I never claimed that they did.
     
  12. lklawson

    lklawson Senior Master

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    Who said "a lot of time?" The evidence indicates that empty handed punching was what you did if you did if you didn't have a weapon or as a supplement to the weapon already in hand, much like wrestling.

    This isn't rocket surgery.
     
  13. PhotonGuy

    PhotonGuy Senior Master

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    Keep in mind that if you were to punch an armored opponent you would probably be wearing a metal gauntlet so it would have some effect. And besides, not all your opponents wore metal armor. The common foot soldier would usually just be wearing leather.
     
  14. PhotonGuy

    PhotonGuy Senior Master

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    That's because, what I know of Adrian "chief" Roman, he incorporated Kempo into native american fighting systems.
     
  15. Touch Of Death

    Touch Of Death Sr. Grandmaster

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    I think more rockets die than you think. LOL
     
  16. lklawson

    lklawson Senior Master

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    OK then, so what is the basis for your conclusions?
     
  17. Touch Of Death

    Touch Of Death Sr. Grandmaster

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    I think we watch too many movies, and have a very small filter in which we view history. The punch as we know it is a specialization. Your a martial artist... go ask you non martial art friends to punch you in the stomach as hard as they can. It is great fun watching them hut their hand, but then you have trust issues. :)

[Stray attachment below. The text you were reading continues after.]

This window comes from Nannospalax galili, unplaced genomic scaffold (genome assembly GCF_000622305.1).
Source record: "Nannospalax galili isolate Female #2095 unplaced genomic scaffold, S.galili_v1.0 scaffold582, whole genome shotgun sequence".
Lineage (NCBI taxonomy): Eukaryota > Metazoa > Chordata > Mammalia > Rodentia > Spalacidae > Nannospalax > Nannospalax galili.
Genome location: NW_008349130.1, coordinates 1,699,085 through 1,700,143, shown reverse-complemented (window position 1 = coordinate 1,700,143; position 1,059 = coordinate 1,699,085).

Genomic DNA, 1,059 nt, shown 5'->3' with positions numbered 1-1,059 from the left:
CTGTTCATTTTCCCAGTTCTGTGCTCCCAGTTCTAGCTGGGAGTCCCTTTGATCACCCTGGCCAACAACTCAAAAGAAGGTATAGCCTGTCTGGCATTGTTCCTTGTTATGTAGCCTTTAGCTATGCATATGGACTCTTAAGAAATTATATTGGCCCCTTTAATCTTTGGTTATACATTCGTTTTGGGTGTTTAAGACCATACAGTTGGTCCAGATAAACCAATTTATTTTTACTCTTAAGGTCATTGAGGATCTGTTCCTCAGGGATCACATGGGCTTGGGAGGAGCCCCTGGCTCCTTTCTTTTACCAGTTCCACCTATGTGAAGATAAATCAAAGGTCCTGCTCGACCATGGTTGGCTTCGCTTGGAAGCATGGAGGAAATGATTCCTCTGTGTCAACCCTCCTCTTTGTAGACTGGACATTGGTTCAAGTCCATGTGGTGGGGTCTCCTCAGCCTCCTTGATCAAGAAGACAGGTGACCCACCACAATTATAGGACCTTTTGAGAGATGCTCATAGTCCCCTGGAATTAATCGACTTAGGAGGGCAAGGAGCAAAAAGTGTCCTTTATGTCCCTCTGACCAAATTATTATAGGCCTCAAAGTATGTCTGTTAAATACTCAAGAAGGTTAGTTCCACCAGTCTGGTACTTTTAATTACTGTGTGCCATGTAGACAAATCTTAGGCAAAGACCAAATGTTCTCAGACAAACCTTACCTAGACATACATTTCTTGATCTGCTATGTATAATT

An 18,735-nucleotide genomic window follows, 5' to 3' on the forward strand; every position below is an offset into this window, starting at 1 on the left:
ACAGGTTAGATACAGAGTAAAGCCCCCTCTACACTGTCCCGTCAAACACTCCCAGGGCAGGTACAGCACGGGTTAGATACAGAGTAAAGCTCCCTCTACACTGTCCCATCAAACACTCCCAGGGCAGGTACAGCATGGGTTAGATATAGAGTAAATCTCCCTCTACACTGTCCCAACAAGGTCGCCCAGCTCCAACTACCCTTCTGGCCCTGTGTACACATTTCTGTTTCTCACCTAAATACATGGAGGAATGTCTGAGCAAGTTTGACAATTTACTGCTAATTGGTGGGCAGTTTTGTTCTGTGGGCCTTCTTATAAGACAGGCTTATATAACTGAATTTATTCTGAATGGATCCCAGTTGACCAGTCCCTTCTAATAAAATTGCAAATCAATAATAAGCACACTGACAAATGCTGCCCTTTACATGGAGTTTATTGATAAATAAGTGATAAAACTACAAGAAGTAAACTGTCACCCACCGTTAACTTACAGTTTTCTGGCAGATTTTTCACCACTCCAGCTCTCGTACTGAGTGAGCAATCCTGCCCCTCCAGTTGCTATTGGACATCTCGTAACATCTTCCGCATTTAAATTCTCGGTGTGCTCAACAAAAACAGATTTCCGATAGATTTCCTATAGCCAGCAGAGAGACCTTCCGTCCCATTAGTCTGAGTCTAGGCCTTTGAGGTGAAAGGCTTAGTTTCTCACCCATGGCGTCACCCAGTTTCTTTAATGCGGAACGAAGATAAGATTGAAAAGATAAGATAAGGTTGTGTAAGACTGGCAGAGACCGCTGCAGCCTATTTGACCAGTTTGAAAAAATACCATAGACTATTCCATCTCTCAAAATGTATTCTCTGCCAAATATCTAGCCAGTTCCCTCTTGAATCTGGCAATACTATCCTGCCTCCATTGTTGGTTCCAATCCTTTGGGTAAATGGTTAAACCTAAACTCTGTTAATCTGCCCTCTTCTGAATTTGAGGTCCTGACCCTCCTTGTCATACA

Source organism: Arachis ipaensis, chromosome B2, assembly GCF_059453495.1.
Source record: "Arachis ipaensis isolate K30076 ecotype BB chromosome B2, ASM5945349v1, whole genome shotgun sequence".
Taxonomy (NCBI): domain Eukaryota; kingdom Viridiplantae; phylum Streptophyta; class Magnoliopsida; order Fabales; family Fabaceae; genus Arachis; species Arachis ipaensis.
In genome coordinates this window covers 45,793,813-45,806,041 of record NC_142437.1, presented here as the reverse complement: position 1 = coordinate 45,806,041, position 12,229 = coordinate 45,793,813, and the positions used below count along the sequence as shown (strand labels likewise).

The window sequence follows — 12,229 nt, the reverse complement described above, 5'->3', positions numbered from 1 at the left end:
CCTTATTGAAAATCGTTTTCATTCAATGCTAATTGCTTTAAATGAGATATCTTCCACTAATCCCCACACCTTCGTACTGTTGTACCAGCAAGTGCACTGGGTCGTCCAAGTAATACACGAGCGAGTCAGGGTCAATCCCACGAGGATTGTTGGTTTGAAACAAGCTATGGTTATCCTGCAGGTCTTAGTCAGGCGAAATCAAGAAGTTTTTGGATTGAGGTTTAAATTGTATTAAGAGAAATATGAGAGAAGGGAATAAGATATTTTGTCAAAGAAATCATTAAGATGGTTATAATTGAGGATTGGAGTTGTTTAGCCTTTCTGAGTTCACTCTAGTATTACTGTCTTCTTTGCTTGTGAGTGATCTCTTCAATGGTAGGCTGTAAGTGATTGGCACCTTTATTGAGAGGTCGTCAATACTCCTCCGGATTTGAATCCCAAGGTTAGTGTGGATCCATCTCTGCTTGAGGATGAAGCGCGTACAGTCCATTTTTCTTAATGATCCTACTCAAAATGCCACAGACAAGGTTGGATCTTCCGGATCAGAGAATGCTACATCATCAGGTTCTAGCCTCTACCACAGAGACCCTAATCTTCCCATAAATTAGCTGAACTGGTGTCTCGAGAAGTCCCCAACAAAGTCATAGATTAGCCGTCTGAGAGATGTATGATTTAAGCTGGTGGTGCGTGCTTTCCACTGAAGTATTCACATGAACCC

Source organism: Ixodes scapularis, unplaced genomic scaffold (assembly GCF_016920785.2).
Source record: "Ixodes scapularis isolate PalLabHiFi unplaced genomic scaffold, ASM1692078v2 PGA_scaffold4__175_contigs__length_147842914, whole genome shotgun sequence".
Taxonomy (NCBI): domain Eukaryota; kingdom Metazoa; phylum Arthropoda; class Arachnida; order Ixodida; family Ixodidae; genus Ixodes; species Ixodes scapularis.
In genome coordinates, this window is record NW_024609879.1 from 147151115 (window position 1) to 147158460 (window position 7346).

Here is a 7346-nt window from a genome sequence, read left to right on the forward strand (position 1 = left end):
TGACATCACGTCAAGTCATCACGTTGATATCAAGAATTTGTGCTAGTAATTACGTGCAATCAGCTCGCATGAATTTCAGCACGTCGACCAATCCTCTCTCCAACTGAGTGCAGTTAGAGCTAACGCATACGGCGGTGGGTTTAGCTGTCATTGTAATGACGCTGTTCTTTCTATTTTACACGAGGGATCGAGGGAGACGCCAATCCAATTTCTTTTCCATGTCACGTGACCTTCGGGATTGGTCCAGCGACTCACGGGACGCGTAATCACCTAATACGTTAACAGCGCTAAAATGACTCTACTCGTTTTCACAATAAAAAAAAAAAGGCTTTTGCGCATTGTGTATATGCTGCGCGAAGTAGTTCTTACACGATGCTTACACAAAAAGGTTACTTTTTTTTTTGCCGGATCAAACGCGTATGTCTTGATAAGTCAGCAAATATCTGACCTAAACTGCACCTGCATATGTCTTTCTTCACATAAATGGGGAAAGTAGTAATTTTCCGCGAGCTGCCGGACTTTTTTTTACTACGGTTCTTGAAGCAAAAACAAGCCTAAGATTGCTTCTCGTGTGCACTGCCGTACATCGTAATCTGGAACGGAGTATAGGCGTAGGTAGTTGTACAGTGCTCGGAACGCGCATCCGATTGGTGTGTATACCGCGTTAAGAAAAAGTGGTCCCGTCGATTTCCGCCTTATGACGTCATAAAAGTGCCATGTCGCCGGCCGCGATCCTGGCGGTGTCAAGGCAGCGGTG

18. lklawson

    lklawson Senior Master

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    I don't think that answers my question, unless you're answer is, "I base my conclusions upon movies."

    What is the basis for your conclusions?
     
  19. Touch Of Death

    Touch Of Death Sr. Grandmaster

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    To be honest, I was told this by one of my karate teachers, and his question to me was, why is something that is so hard to do well, so, common? I came up with, entertainment, and it seems a less dangerous way of stabbing (or jabbing) which is sort of a sexual thing, but who knows? The bottom line is that, punching occurred a lot less through human history than you have been led to believe. It is more likely you babied your hands, so that you might still hold a weapon. :)
     
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  20. jks9199

    jks9199 Administrator Staff Member

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    Not necessarily. Medieval European? Maybe... but, though I don't have hard facts handy, I suspect that the run of the mill soldier wasn't wearing metal gauntlets. Native American? I'm pretty confident that they had hide gloves at best. I've never seen much showing that they had a lot of extensive metal use like that. Bone, leather, wooden armor? Sure.

    A standing, professional soldier class is something that it takes a certain level of both warfare and technology/cultural advancement to support. Otherwise, the culture just can't spare a few bodies from farming or hunting or other survival tasks just to stand around and be ready to fight. (Heck, in many of the cultures we think of as having them -- the folks whose primary role was fighter were really a minority and viewed as leadership, not the rank & file.)